The process could have easily gone sideways, he said. Instead, participants found a surprising amount they agreed on, starting with the seriousness of the situation. Everyone in the room truly believed Canada is facing a crisis.

The next step was looking at the wide range of bottlenecks — from the lack of cross-sector coordination to lengthy approval times. Defining those issues allowed the group to then debate ways to address them. “We had difficult conversations, but nothing ever went off the rails,” Moffatt says. “We left the room with a general, very high-level consensus of what the solution should look like.”

That consensus laid the groundwork for a National Housing Accord published in August 2023, which was subsequently endorsed by more than 70 organizations across the country.

Informing federal action

The report provides a 10-point plan for bringing together public and private builders, the non-profit housing sector, investors and labour to address Canada’s rental shortage. Several of its recommendations found their way into the federal government’s fall economic statement, including eliminating the GST/HST on purpose-built rental housing and creating a catalogue of designs pre-approved by the CMHC to help fast-track construction.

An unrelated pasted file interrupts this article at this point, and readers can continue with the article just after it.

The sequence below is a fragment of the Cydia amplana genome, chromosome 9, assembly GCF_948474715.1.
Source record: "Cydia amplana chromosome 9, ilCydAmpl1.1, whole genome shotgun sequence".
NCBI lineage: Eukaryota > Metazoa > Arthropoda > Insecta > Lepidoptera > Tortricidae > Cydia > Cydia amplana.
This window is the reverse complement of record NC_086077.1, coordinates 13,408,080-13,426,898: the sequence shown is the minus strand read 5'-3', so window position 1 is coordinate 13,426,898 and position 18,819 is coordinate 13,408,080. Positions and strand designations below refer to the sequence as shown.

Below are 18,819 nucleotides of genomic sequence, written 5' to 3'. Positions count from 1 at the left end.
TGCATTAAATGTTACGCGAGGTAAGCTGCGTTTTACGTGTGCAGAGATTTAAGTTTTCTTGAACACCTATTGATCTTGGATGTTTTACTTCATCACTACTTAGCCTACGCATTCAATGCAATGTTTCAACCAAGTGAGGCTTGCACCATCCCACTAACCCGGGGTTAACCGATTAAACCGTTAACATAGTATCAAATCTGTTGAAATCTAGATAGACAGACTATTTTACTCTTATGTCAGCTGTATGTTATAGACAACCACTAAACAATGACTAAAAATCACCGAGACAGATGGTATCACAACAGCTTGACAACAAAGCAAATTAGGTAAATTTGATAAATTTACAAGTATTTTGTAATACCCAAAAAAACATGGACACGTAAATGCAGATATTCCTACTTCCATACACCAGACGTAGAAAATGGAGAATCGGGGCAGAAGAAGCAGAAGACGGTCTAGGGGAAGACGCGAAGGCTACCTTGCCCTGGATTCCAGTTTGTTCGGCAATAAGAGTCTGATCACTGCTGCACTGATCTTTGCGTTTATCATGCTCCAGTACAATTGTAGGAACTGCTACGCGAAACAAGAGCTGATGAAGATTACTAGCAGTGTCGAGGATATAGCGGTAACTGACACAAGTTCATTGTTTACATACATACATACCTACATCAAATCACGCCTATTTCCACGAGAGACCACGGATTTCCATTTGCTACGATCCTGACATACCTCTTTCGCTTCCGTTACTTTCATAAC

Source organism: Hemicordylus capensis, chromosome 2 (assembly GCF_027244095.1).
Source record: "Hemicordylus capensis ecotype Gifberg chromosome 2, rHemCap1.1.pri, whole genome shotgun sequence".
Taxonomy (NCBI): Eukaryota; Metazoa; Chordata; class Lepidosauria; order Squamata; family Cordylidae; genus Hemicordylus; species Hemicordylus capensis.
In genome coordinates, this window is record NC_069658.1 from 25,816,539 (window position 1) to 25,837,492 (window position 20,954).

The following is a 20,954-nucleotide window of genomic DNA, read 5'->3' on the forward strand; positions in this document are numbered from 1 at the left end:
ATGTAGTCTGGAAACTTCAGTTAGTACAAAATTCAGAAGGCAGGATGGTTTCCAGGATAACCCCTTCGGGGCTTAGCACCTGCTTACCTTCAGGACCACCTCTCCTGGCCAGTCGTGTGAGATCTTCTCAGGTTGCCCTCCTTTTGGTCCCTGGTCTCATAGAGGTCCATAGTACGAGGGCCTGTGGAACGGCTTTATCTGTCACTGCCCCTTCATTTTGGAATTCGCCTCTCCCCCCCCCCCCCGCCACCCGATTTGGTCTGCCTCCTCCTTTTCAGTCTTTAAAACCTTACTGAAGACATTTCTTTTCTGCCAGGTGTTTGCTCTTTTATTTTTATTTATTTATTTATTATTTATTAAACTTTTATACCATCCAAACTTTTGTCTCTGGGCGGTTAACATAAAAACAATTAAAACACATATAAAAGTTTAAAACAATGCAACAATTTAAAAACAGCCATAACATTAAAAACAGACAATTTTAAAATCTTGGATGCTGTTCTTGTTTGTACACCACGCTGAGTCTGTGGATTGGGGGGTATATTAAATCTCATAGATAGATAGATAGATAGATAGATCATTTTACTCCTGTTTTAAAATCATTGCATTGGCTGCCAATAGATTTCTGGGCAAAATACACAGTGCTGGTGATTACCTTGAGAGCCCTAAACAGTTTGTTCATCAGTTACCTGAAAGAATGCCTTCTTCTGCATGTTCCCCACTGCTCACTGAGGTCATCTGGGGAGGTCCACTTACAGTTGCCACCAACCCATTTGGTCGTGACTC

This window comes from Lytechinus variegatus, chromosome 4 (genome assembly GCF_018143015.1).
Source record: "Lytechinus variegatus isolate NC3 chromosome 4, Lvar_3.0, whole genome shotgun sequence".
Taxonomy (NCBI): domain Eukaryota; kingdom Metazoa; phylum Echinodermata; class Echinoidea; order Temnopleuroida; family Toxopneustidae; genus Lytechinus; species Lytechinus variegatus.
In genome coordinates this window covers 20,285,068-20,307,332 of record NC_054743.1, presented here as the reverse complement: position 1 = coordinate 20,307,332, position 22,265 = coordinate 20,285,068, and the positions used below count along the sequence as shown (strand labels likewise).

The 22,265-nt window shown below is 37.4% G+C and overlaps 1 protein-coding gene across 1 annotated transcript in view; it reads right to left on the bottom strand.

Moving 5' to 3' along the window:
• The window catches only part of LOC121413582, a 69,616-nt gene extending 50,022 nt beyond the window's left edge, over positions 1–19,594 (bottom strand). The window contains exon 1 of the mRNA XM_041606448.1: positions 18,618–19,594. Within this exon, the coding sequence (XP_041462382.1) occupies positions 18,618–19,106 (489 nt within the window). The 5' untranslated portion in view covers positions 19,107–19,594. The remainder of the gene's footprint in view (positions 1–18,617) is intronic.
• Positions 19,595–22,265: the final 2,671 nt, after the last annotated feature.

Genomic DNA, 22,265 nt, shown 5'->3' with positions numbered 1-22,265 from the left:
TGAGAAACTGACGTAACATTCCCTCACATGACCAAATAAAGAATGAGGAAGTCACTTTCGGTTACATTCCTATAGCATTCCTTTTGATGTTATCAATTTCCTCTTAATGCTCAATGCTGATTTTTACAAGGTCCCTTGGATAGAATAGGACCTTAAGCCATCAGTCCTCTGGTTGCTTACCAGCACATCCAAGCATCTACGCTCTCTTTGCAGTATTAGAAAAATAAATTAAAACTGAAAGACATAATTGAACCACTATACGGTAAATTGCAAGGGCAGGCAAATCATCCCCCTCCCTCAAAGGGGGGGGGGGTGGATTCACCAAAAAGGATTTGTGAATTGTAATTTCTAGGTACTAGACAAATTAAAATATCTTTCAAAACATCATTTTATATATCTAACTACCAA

That still leaves plenty more to do. But as Moffatt points out, Canada has successfully managed housing crises in the past — like the massive crunch following World War II. And that means we can do it again.

“Policy doesn’t change that quickly. And even when it does, homes take a while to get built,” he says. “But I’m cautiously optimistic that we are moving in the right direction.”

Teaming up to tackle flexible plastic packaging

From your chocolate bar wrapper to the packaging that protects your latest online purchase, flexible plastic is everywhere. But in Canada, only three to four per cent of it gets recycled.